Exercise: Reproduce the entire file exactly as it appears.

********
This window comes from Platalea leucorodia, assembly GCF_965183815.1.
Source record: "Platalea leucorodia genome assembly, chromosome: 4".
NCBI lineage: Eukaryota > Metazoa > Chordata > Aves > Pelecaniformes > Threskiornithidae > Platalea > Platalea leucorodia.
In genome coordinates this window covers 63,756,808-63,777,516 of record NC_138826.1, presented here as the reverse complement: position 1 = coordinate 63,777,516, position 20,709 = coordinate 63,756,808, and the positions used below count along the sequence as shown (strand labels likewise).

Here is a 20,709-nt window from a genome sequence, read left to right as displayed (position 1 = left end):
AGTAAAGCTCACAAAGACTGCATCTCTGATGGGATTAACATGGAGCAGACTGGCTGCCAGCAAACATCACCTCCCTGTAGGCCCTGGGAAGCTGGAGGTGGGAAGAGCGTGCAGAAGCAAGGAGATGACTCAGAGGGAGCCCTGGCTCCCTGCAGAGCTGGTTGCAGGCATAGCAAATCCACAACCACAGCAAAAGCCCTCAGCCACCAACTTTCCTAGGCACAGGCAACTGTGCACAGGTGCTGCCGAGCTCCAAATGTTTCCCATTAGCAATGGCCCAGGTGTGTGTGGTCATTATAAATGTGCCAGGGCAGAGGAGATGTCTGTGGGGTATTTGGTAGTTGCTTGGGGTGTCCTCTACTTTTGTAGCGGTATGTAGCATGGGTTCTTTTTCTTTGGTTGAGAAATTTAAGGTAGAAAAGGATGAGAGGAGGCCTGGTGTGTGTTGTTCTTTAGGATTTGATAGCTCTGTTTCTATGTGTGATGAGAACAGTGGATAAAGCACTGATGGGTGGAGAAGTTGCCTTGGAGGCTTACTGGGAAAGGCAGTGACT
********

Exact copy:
This window comes from Platalea leucorodia, assembly GCF_965183815.1.
Source record: "Platalea leucorodia genome assembly, chromosome: 4".
NCBI lineage: Eukaryota > Metazoa > Chordata > Aves > Pelecaniformes > Threskiornithidae > Platalea > Platalea leucorodia.
In genome coordinates this window covers 63,756,808-63,777,516 of record NC_138826.1, presented here as the reverse complement: position 1 = coordinate 63,777,516, position 20,709 = coordinate 63,756,808, and the positions used below count along the sequence as shown (strand labels likewise).

Here is a 20,709-nt window from a genome sequence, read left to right as displayed (position 1 = left end):
AGTAAAGCTCACAAAGACTGCATCTCTGATGGGATTAACATGGAGCAGACTGGCTGCCAGCAAACATCACCTCCCTGTAGGCCCTGGGAAGCTGGAGGTGGGAAGAGCGTGCAGAAGCAAGGAGATGACTCAGAGGGAGCCCTGGCTCCCTGCAGAGCTGGTTGCAGGCATAGCAAATCCACAACCACAGCAAAAGCCCTCAGCCACCAACTTTCCTAGGCACAGGCAACTGTGCACAGGTGCTGCCGAGCTCCAAATGTTTCCCATTAGCAATGGCCCAGGTGTGTGTGGTCATTATAAATGTGCCAGGGCAGAGGAGATGTCTGTGGGGTATTTGGTAGTTGCTTGGGGTGTCCTCTACTTTTGTAGCGGTATGTAGCATGGGTTCTTTTTCTTTGGTTGAGAAATTTAAGGTAGAAAAGGATGAGAGGAGGCCTGGTGTGTGTTGTTCTTTAGGATTTGATAGCTCTGTTTCTATGTGTGATGAGAACAGTGGATAAAGCACTGATGGGTGGAGAAGTTGCCTTGGAGGCTTACTGGGAAAGGCAGTGACT